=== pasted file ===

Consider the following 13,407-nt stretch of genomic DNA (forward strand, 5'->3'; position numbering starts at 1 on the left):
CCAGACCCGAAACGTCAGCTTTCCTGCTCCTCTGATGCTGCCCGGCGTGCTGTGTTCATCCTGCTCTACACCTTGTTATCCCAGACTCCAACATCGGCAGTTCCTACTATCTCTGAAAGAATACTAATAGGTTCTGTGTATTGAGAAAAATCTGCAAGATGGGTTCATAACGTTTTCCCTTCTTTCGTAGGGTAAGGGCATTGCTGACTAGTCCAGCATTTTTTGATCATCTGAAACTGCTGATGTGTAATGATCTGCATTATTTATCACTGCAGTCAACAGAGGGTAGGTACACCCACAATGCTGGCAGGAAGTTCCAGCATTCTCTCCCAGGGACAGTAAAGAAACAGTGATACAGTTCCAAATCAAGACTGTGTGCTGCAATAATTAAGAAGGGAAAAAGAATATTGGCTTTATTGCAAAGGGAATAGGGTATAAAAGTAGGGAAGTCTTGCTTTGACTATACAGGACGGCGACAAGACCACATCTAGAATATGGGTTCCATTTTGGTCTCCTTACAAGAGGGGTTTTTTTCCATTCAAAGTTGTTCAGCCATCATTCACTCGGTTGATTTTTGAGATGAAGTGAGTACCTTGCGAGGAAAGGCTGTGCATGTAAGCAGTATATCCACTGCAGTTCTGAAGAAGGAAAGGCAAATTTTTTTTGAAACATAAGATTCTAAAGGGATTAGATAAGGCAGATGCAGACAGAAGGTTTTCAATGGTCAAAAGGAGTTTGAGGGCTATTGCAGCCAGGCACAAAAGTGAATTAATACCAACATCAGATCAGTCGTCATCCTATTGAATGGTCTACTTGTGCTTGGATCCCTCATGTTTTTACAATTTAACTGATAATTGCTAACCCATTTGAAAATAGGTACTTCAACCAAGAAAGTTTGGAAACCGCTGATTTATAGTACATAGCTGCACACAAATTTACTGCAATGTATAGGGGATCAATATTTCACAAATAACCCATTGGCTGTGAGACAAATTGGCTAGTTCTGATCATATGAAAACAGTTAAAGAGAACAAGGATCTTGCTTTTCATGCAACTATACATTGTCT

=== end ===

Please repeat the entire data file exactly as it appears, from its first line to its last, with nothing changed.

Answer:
Consider the following 13,407-nt stretch of genomic DNA (forward strand, 5'->3'; position numbering starts at 1 on the left):
CCAGACCCGAAACGTCAGCTTTCCTGCTCCTCTGATGCTGCCCGGCGTGCTGTGTTCATCCTGCTCTACACCTTGTTATCCCAGACTCCAACATCGGCAGTTCCTACTATCTCTGAAAGAATACTAATAGGTTCTGTGTATTGAGAAAAATCTGCAAGATGGGTTCATAACGTTTTCCCTTCTTTCGTAGGGTAAGGGCATTGCTGACTAGTCCAGCATTTTTTGATCATCTGAAACTGCTGATGTGTAATGATCTGCATTATTTATCACTGCAGTCAACAGAGGGTAGGTACACCCACAATGCTGGCAGGAAGTTCCAGCATTCTCTCCCAGGGACAGTAAAGAAACAGTGATACAGTTCCAAATCAAGACTGTGTGCTGCAATAATTAAGAAGGGAAAAAGAATATTGGCTTTATTGCAAAGGGAATAGGGTATAAAAGTAGGGAAGTCTTGCTTTGACTATACAGGACGGCGACAAGACCACATCTAGAATATGGGTTCCATTTTGGTCTCCTTACAAGAGGGGTTTTTTTCCATTCAAAGTTGTTCAGCCATCATTCACTCGGTTGATTTTTGAGATGAAGTGAGTACCTTGCGAGGAAAGGCTGTGCATGTAAGCAGTATATCCACTGCAGTTCTGAAGAAGGAAAGGCAAATTTTTTTTGAAACATAAGATTCTAAAGGGATTAGATAAGGCAGATGCAGACAGAAGGTTTTCAATGGTCAAAAGGAGTTTGAGGGCTATTGCAGCCAGGCACAAAAGTGAATTAATACCAACATCAGATCAGTCGTCATCCTATTGAATGGTCTACTTGTGCTTGGATCCCTCATGTTTTTACAATTTAACTGATAATTGCTAACCCATTTGAAAATAGGTACTTCAACCAAGAAAGTTTGGAAACCGCTGATTTATAGTACATAGCTGCACACAAATTTACTGCAATGTATAGGGGATCAATATTTCACAAATAACCCATTGGCTGTGAGACAAATTGGCTAGTTCTGATCATATGAAAACAGTTAAAGAGAACAAGGATCTTGCTTTTCATGCAACTATACATTGTCT